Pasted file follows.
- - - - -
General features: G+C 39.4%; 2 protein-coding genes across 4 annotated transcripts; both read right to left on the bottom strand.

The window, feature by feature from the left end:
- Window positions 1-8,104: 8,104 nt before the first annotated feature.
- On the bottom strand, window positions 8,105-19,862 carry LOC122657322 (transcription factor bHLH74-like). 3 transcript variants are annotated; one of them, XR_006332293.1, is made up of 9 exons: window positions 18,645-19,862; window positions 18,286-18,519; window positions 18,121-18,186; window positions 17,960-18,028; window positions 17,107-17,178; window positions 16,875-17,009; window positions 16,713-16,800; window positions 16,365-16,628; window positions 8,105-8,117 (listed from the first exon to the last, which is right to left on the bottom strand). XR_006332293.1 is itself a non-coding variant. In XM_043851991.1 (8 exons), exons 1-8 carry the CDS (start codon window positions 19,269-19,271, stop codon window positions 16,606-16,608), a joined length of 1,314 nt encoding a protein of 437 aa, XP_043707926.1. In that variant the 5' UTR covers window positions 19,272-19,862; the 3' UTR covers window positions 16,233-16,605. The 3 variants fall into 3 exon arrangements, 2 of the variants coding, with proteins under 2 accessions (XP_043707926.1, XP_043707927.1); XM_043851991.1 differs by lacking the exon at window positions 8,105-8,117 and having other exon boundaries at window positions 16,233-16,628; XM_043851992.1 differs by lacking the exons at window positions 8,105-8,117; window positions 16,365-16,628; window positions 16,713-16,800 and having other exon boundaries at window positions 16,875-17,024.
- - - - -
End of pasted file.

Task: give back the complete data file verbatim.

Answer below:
General features: G+C 39.4%; 2 protein-coding genes across 4 annotated transcripts; both read right to left on the bottom strand.

The window, feature by feature from the left end:
- Window positions 1-8,104: 8,104 nt before the first annotated feature.
- On the bottom strand, window positions 8,105-19,862 carry LOC122657322 (transcription factor bHLH74-like). 3 transcript variants are annotated; one of them, XR_006332293.1, is made up of 9 exons: window positions 18,645-19,862; window positions 18,286-18,519; window positions 18,121-18,186; window positions 17,960-18,028; window positions 17,107-17,178; window positions 16,875-17,009; window positions 16,713-16,800; window positions 16,365-16,628; window positions 8,105-8,117 (listed from the first exon to the last, which is right to left on the bottom strand). XR_006332293.1 is itself a non-coding variant. In XM_043851991.1 (8 exons), exons 1-8 carry the CDS (start codon window positions 19,269-19,271, stop codon window positions 16,606-16,608), a joined length of 1,314 nt encoding a protein of 437 aa, XP_043707926.1. In that variant the 5' UTR covers window positions 19,272-19,862; the 3' UTR covers window positions 16,233-16,605. The 3 variants fall into 3 exon arrangements, 2 of the variants coding, with proteins under 2 accessions (XP_043707926.1, XP_043707927.1); XM_043851991.1 differs by lacking the exon at window positions 8,105-8,117 and having other exon boundaries at window positions 16,233-16,628; XM_043851992.1 differs by lacking the exons at window positions 8,105-8,117; window positions 16,365-16,628; window positions 16,713-16,800 and having other exon boundaries at window positions 16,875-17,024.